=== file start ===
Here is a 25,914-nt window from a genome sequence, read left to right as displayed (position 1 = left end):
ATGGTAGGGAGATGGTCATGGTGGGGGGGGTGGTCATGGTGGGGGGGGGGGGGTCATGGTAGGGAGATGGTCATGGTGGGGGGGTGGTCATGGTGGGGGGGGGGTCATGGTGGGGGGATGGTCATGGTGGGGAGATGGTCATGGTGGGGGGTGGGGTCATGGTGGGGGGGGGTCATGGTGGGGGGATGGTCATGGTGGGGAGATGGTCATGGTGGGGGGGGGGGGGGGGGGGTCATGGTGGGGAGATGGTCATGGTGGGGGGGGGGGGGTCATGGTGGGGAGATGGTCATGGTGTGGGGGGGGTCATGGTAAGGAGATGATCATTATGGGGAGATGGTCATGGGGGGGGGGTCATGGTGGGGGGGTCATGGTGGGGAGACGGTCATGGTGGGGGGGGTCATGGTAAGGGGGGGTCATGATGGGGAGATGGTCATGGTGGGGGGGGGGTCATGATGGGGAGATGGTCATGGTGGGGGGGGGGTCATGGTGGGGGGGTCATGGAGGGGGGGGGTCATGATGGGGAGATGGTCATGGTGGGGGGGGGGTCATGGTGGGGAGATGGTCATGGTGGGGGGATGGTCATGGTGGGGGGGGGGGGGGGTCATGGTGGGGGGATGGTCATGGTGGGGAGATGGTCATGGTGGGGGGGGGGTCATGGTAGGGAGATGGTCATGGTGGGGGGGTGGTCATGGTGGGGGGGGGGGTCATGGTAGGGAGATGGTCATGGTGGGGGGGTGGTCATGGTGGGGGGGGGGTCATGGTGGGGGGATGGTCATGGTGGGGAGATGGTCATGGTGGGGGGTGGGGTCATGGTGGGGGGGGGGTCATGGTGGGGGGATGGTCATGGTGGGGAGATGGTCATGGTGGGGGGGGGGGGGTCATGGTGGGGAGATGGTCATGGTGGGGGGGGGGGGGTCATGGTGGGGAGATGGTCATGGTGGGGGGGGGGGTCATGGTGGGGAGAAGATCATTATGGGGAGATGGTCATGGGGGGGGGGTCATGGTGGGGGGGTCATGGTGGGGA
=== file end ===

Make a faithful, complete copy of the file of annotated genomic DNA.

Here is a 25,914-nt window from a genome sequence, read left to right as displayed (position 1 = left end):
ATGGTAGGGAGATGGTCATGGTGGGGGGGGTGGTCATGGTGGGGGGGGGGGGGTCATGGTAGGGAGATGGTCATGGTGGGGGGGTGGTCATGGTGGGGGGGGGGTCATGGTGGGGGGATGGTCATGGTGGGGAGATGGTCATGGTGGGGGGTGGGGTCATGGTGGGGGGGGGTCATGGTGGGGGGATGGTCATGGTGGGGAGATGGTCATGGTGGGGGGGGGGGGGGGGGGGTCATGGTGGGGAGATGGTCATGGTGGGGGGGGGGGGGTCATGGTGGGGAGATGGTCATGGTGTGGGGGGGGTCATGGTAAGGAGATGATCATTATGGGGAGATGGTCATGGGGGGGGGGTCATGGTGGGGGGGTCATGGTGGGGAGACGGTCATGGTGGGGGGGGTCATGGTAAGGGGGGGTCATGATGGGGAGATGGTCATGGTGGGGGGGGGGTCATGATGGGGAGATGGTCATGGTGGGGGGGGGGTCATGGTGGGGGGGTCATGGAGGGGGGGGGTCATGATGGGGAGATGGTCATGGTGGGGGGGGGGTCATGGTGGGGAGATGGTCATGGTGGGGGGATGGTCATGGTGGGGGGGGGGGGGGGTCATGGTGGGGGGATGGTCATGGTGGGGAGATGGTCATGGTGGGGGGGGGGTCATGGTAGGGAGATGGTCATGGTGGGGGGGTGGTCATGGTGGGGGGGGGGGTCATGGTAGGGAGATGGTCATGGTGGGGGGGTGGTCATGGTGGGGGGGGGGTCATGGTGGGGGGATGGTCATGGTGGGGAGATGGTCATGGTGGGGGGTGGGGTCATGGTGGGGGGGGGGTCATGGTGGGGGGATGGTCATGGTGGGGAGATGGTCATGGTGGGGGGGGGGGGGTCATGGTGGGGAGATGGTCATGGTGGGGGGGGGGGGGTCATGGTGGGGAGATGGTCATGGTGGGGGGGGGGGTCATGGTGGGGAGAAGATCATTATGGGGAGATGGTCATGGGGGGGGGGTCATGGTGGGGGGGTCATGGTGGGGA